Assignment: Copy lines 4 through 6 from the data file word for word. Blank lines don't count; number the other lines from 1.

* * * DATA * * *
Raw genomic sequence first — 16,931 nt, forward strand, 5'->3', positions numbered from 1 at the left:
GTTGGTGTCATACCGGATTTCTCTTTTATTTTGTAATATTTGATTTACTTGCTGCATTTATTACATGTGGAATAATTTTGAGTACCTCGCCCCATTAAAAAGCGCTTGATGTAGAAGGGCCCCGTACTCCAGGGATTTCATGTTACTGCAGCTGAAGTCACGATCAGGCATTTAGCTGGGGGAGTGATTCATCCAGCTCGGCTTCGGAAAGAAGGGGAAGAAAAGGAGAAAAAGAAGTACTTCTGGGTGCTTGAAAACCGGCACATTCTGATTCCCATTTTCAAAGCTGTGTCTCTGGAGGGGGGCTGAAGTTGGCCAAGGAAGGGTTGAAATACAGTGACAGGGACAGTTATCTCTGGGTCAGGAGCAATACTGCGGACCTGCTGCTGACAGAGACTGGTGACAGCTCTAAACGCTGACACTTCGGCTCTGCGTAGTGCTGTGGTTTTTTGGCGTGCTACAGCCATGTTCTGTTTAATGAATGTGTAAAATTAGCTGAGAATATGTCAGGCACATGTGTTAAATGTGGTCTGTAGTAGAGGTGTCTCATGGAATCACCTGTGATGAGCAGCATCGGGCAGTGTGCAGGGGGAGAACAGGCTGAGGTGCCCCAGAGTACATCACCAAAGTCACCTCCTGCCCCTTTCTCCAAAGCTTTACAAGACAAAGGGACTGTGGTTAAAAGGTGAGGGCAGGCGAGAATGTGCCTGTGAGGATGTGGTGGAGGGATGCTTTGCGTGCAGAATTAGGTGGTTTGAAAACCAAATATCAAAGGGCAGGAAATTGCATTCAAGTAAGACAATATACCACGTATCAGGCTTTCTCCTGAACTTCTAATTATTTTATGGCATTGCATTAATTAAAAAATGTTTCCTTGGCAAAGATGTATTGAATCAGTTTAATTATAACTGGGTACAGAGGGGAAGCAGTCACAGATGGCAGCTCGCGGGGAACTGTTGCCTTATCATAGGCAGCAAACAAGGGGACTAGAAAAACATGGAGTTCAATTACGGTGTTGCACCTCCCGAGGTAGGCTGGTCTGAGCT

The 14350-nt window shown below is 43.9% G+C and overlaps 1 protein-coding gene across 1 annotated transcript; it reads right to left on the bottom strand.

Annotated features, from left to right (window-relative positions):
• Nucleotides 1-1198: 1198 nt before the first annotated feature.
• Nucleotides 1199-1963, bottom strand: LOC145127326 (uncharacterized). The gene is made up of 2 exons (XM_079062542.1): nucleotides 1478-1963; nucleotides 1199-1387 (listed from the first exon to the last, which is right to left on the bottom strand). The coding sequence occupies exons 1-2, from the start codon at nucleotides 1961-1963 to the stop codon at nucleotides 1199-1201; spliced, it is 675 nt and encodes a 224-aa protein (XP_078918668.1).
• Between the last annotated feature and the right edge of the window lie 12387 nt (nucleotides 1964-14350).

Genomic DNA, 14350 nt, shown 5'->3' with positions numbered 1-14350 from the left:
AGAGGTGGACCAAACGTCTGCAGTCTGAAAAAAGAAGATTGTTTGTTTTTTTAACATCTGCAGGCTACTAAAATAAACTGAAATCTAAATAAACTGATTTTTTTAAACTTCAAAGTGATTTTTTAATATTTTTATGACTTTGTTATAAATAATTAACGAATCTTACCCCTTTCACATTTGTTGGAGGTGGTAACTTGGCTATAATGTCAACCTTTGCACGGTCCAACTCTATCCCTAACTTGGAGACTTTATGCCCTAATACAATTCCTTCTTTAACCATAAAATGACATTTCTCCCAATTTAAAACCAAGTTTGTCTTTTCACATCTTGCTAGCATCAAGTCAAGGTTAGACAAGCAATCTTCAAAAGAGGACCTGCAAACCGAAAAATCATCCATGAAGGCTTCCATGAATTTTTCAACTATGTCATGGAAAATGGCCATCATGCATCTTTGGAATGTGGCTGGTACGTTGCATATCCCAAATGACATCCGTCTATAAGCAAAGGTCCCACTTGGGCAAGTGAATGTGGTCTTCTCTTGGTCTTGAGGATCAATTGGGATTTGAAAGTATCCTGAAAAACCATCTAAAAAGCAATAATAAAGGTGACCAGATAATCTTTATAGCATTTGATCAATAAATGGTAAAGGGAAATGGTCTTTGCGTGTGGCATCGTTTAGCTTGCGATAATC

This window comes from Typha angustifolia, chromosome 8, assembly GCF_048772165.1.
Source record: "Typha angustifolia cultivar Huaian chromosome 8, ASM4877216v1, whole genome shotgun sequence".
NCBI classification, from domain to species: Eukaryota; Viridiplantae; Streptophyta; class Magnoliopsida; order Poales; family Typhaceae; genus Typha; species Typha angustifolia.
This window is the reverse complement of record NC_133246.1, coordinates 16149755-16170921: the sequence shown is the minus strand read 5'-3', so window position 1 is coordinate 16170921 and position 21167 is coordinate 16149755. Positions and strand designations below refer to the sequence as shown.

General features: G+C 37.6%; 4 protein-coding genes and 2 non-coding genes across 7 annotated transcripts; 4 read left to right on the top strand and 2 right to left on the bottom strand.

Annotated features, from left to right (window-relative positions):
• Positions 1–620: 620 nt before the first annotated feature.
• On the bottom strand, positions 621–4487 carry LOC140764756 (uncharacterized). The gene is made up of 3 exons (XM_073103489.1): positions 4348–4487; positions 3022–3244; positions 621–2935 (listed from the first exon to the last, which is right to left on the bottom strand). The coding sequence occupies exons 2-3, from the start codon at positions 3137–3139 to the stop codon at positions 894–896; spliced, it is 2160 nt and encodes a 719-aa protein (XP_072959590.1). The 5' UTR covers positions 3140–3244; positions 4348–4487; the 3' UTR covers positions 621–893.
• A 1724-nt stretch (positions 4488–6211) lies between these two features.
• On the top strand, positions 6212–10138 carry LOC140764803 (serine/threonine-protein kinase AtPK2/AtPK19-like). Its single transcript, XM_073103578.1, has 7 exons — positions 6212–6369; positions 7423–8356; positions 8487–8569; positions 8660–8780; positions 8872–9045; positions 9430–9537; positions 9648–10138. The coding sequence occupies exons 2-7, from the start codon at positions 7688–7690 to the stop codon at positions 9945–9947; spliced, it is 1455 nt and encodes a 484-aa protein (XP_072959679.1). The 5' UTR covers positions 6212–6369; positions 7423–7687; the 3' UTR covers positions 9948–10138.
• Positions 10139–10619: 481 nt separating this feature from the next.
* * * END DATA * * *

Annotated features, from left to right (window-relative positions):
• Nucleotides 1-1198: 1198 nt before the first annotated feature.
• Nucleotides 1199-1963, bottom strand: LOC145127326 (uncharacterized). The gene is made up of 2 exons (XM_079062542.1): nucleotides 1478-1963; nucleotides 1199-1387 (listed from the first exon to the last, which is right to left on the bottom strand). The coding sequence occupies exons 1-2, from the start codon at nucleotides 1961-1963 to the stop codon at nucleotides 1199-1201; spliced, it is 675 nt and encodes a 224-aa protein (XP_078918668.1).